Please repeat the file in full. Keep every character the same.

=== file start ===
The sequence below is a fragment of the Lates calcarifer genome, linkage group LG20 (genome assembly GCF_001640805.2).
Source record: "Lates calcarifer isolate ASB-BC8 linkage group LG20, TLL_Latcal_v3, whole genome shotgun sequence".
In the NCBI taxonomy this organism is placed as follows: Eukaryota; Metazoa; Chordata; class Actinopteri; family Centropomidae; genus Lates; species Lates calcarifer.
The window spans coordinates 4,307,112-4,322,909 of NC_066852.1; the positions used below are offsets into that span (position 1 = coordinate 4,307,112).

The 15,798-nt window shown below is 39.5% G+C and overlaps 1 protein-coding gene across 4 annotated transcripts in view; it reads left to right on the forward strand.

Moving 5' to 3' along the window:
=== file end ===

The sequence below is a fragment of the Lates calcarifer genome, linkage group LG20 (genome assembly GCF_001640805.2).
Source record: "Lates calcarifer isolate ASB-BC8 linkage group LG20, TLL_Latcal_v3, whole genome shotgun sequence".
In the NCBI taxonomy this organism is placed as follows: Eukaryota; Metazoa; Chordata; class Actinopteri; family Centropomidae; genus Lates; species Lates calcarifer.
The window spans coordinates 4,307,112-4,322,909 of NC_066852.1; the positions used below are offsets into that span (position 1 = coordinate 4,307,112).

The 15,798-nt window shown below is 39.5% G+C and overlaps 1 protein-coding gene across 4 annotated transcripts in view; it reads left to right on the forward strand.

Moving 5' to 3' along the window: